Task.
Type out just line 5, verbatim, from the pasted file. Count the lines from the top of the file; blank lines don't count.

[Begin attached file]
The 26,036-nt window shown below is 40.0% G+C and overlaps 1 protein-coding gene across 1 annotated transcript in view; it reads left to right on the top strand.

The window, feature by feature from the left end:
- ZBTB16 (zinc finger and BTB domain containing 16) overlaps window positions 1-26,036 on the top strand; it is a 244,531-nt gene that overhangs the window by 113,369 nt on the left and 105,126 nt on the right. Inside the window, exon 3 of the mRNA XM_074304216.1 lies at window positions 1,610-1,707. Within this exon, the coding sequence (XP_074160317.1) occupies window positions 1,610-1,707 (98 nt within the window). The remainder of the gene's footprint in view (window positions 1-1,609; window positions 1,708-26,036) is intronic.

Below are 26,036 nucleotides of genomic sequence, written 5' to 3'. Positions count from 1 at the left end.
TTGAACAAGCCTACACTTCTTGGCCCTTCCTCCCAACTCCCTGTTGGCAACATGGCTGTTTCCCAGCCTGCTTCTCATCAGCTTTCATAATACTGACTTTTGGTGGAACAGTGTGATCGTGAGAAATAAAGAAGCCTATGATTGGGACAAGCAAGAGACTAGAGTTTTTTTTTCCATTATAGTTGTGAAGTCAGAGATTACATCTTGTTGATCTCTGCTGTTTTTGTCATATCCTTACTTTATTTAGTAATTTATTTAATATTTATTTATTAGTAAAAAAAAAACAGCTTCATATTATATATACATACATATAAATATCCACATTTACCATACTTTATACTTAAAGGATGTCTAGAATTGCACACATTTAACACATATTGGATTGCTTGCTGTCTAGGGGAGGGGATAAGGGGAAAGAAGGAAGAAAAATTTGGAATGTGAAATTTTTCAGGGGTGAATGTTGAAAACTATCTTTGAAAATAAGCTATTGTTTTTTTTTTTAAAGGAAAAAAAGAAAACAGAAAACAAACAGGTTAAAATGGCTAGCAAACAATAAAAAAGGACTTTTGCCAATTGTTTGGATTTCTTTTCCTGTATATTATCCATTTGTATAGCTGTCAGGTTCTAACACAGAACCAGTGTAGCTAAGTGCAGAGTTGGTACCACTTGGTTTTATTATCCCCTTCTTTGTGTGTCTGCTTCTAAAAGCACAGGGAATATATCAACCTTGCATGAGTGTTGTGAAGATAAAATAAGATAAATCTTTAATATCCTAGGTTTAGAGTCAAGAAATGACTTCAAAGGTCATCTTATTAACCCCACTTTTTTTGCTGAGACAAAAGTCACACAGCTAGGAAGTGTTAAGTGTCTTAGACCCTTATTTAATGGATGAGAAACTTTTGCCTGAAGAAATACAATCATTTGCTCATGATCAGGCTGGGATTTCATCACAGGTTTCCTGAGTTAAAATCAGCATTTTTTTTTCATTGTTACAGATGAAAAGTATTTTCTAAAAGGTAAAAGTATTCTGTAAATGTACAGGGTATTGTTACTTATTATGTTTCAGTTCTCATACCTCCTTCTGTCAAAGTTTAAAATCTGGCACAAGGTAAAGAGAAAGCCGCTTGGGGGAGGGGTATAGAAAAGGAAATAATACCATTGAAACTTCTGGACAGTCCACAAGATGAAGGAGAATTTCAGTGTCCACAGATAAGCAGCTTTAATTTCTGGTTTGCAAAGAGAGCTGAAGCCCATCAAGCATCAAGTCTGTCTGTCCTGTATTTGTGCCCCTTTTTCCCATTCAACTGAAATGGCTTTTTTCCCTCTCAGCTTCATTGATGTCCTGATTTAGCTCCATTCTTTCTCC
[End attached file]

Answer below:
TTGAACAAGCCTACACTTCTTGGCCCTTCCTCCCAACTCCCTGTTGGCAACATGGCTGTTTCCCAGCCTGCTTCTCATCAGCTTTCATAATACTGACTTTTGGTGGAACAGTGTGATCGTGAGAAATAAAGAAGCCTATGATTGGGACAAGCAAGAGACTAGAGTTTTTTTTTCCATTATAGTTGTGAAGTCAGAGATTACATCTTGTTGATCTCTGCTGTTTTTGTCATATCCTTACTTTATTTAGTAATTTATTTAATATTTATTTATTAGTAAAAAAAAAACAGCTTCATATTATATATACATACATATAAATATCCACATTTACCATACTTTATACTTAAAGGATGTCTAGAATTGCACACATTTAACACATATTGGATTGCTTGCTGTCTAGGGGAGGGGATAAGGGGAAAGAAGGAAGAAAAATTTGGAATGTGAAATTTTTCAGGGGTGAATGTTGAAAACTATCTTTGAAAATAAGCTATTGTTTTTTTTTTTAAAGGAAAAAAAGAAAACAGAAAACAAACAGGTTAAAATGGCTAGCAAACAATAAAAAAGGACTTTTGCCAATTGTTTGGATTTCTTTTCCTGTATATTATCCATTTGTATAGCTGTCAGGTTCTAACACAGAACCAGTGTAGCTAAGTGCAGAGTTGGTACCACTTGGTTTTATTATCCCCTTCTTTGTGTGTCTGCTTCTAAAAGCACAGGGAATATATCAACCTTGCATGAGTGTTGTGAAGATAAAATAAGATAAATCTTTAATATCCTAGGTTTAGAGTCAAGAAATGACTTCAAAGGTCATCTTATTAACCCCACTTTTTTTGCTGAGACAAAAGTCACACAGCTAGGAAGTGTTAAGTGTCTTAGACCCTTATTTAATGGATGAGAAACTTTTGCCTGAAGAAATACAATCATTTGCTCATGATCAGGCTGGGATTTCATCACAGGTTTCCTGAGTTAAAATCAGCATTTTTTTTTCATTGTTACAGATGAAAAGTATTTTCTAAAAGGTAAAAGTATTCTGTAAATGTACAGGGTATTGTTACTTATTATGTTTCAGTTCTCATACCTCCTTCTGTCAAAGTTTAAAATCTGGCACAAGGTAAAGAGAAAGCCGCTTGGGGGAGGGGTATAGAAAAGGAAATAATACCATTGAAACTTCTGGACAGTCCACAAGATGAAGGAGAATTTCAGTGTCCACAGATAAGCAGCTTTAATTTCTGGTTTGCAAAGAGAGCTGAAGCCCATCAAGCATCAAGTCTGTCTGTCCTGTATTTGTGCCCCTTTTTCCCATTCAACTGAAATGGCTTTTTTCCCTCTCAGCTTCATTGATGTCCTGATTTAGCTCCATTCTTTCTCC